November 02, 2016
Sharon Rearick’s husband was driving her to the Zumba class she teaches one Tuesday night in October when all the pain came back.
“I just gasped, and he slammed on the brakes, asking me what was wrong,” she said of what happened on the busy road that serves as the border of Middletown and Bristol townships in Bucks County. “The memorial’s gone.”
When you hear the story behind the memorial, you’ll better understand why what she saw that night sent her into a tailspin.
On July 22, 2012, a hit-and-run driver struck John Rearick as he walked along that sidewalk-less stretch of New Falls Road. The 23-year-old would die from his injuries six days later.
A grieving family – led by his mother Sharon – would soon embark on a years-long effort to burst through bureaucratic and community red tape to get local and state agencies to sign off on a $1.7 million project to get sidewalks installed along that busy stretch.
All the while, a roadside memorial to John – complete with a cross, rocks, mulch and spotlights – sat on a patch of grass near where he was struck by a red Cadillac, despite a nasty note from a nearby property owner who wanted it removed.
That neighbor's wish was realized two weeks ago, as Sharon noticed that the “lights, flowers and cross were gone and thrown in the overgrown weed pile next to the memorial.” (While cameras which captured the hit-and-run from across the street when it happened, there was no such luck with getting footage of the memorial being removed.)
As the start of the sidewalk project was delayed until 2018, she reached out to local officials and police seeking information about “this heart-wrenching finding.”
That started a process of filing police reports and making contact with state Rep. Tina Davis’ office.
“I spoke with Charlie Metzger at PennDOT about this and asked him to look into it,” responded Bryan Allen, Davis’ chief of staff, via email to Sharon. “He said that if a PennDOT crew had to remove a roadside memorial for any reason, they would collect it and reach out to the family to ask them if they’d like it returned to them.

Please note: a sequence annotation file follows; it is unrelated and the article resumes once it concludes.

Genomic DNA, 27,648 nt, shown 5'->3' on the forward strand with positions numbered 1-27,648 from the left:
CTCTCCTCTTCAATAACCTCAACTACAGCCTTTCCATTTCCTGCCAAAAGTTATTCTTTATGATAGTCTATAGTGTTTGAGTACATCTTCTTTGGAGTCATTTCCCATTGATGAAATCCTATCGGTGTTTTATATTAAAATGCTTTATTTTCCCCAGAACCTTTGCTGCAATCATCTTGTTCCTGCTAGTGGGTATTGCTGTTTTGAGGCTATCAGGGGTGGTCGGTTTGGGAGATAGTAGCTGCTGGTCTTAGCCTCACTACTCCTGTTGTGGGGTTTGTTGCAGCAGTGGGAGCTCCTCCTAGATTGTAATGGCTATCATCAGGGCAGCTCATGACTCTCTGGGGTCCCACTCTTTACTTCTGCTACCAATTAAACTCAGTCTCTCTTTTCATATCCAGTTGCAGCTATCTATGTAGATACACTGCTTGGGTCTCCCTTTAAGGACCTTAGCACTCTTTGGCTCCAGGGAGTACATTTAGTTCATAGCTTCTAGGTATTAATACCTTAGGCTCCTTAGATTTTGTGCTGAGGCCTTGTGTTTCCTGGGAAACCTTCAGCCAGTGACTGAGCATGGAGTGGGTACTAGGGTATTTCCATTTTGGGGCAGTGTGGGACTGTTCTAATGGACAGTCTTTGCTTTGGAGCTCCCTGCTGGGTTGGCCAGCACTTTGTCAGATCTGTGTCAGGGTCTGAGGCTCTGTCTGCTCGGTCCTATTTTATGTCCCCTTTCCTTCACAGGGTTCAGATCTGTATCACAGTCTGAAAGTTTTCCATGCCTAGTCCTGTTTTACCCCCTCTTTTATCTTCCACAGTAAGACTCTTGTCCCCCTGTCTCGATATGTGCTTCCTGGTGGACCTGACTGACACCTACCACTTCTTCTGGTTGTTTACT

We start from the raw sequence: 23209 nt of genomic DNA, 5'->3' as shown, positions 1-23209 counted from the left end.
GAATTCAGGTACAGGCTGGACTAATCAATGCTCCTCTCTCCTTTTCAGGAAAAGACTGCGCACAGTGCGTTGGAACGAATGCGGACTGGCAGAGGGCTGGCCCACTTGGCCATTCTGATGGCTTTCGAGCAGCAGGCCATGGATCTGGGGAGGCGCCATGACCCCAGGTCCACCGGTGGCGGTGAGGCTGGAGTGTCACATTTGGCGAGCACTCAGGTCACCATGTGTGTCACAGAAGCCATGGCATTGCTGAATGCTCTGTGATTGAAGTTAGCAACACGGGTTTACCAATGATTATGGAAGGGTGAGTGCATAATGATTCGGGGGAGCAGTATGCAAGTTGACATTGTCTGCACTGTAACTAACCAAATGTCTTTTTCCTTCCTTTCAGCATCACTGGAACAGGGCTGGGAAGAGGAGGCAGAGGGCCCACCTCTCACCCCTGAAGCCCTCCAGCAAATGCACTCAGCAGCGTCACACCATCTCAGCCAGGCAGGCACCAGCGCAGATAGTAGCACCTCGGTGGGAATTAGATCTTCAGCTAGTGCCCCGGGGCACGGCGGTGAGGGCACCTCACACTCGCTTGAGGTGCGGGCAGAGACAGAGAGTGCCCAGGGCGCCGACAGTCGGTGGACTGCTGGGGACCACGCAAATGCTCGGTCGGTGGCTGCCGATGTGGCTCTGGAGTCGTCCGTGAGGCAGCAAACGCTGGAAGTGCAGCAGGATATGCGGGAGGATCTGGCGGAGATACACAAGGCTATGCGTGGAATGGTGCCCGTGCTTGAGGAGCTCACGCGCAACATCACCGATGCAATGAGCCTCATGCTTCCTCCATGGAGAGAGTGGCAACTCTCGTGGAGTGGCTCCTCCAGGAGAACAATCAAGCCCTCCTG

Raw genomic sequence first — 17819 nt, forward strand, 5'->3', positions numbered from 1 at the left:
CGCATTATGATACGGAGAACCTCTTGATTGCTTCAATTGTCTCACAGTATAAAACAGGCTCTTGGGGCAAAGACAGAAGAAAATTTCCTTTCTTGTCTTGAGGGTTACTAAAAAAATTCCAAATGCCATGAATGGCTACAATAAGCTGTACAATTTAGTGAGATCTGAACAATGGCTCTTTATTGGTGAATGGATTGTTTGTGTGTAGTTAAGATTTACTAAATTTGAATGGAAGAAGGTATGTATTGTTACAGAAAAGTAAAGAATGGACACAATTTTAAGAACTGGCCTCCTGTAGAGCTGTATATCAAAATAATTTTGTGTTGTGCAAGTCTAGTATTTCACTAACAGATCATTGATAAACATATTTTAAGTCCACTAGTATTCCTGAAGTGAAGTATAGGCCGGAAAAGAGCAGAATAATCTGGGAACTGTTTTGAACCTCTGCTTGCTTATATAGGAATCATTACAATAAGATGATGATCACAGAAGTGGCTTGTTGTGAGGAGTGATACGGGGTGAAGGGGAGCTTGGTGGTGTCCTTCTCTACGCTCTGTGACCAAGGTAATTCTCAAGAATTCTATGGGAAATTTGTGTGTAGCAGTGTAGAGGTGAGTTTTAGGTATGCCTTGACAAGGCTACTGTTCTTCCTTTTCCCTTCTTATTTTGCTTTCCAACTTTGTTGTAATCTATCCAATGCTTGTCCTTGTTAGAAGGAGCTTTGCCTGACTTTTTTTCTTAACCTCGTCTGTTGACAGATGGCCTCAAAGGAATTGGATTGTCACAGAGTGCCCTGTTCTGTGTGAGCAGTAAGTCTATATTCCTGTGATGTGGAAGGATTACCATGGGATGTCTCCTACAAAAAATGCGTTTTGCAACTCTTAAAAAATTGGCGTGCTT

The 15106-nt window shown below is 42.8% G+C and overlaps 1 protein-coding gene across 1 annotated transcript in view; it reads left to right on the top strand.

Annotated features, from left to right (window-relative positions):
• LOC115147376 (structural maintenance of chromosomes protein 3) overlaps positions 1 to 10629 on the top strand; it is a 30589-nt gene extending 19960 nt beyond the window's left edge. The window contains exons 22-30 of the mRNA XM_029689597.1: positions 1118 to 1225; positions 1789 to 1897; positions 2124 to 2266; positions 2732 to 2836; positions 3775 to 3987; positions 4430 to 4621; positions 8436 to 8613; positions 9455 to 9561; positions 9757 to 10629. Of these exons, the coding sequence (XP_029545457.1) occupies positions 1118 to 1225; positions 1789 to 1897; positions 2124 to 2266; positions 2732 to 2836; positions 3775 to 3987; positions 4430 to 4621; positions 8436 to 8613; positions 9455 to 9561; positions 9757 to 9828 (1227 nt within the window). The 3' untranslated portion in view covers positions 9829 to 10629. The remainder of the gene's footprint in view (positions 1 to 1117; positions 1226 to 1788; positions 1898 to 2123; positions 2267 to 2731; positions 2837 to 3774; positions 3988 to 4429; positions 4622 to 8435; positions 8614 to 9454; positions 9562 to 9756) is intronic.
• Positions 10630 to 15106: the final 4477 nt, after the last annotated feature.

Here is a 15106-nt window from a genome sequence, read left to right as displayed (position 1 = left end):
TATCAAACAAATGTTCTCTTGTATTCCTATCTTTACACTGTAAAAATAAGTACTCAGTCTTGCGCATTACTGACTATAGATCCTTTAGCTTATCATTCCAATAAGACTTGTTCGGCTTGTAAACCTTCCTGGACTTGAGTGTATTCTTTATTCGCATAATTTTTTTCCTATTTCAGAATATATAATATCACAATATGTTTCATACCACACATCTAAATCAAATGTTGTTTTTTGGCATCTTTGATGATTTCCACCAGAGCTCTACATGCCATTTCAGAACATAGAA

“He said they would never toss it aside or in the trash and believes, based on this account, that it was an act of vandalism. I’m so sorry you had to deal with this ugly incident.”
As their investigation proceeded, the Rearick family learned that it wasn’t an isolated case of vandalism. In fact, the resident whose property borders land that will soon become a sidewalk admitted he’d done so.
That came to light during a Middletown Township Police Department (MTPD) probe into the memorial’s October 17 removal. John Rearick’s sister, Shana Jugler, reported the incident to authorities, noting that the family had received PennDOT permission to place it there. She told police that she thought the resident was responsible, so officers went out for an interview.
“Upon speaking with the resident,” reads a MTPD report, “he stated that he did take the memorial down as it was making it difficult for him to maintain the area for mowing and cleaning. Due to this being a civil issue, (the resident) was referred to PennDOT in regards to the property and memorial.”
Attempts to reach the property owner on Wednesday were unsuccessful – a voicemail indicated the mailbox for the number listed for that home was full and a Facebook message went unreturned – but suffice it to say, the Rearick family is none too pleased with what’s happened.
“It ripped my heart out,” said Sharon. “They just took it and threw it in the bushes like it was nothing. I know my son’s not here anymore, but they could have at least called before they did that. If they’d have broken the cross, all bets would have been off. Luckily, they didn’t.”
Ironically, the land itself doesn’t belong to that neighbor, but to PennDOT. Middletown Township maintains it, and the size of the memorial met local ordinances governing the size of such displays.
As things stand, Sharon – along with her Sidewalks Are For Everyone (SAFE) group – plan to replace that memorial as soon as they raise the money necessary to cover all the components. It may seem like a small thing to some, but not to the Rearicks, who pass that site regularly.
“According to the township ordinance, we’re allowed to be there. So, the plan is to put it right back up,” she said. “I mean, it’s only going to be there for two more years. Once the sidewalk’s in, we’ll have a plaque installed to remember him.”
Mark Zlock, a family friend and attorney, said Wednesday that since the property didn't belong to those who removed the memorial (the names are being withheld in this story as criminal charges aren't involved), they acted wrongfully.
"This is about more than a memorial for John Rearick," he said. "It was a constant reminder about safety to everyone who drives by on New Falls Road."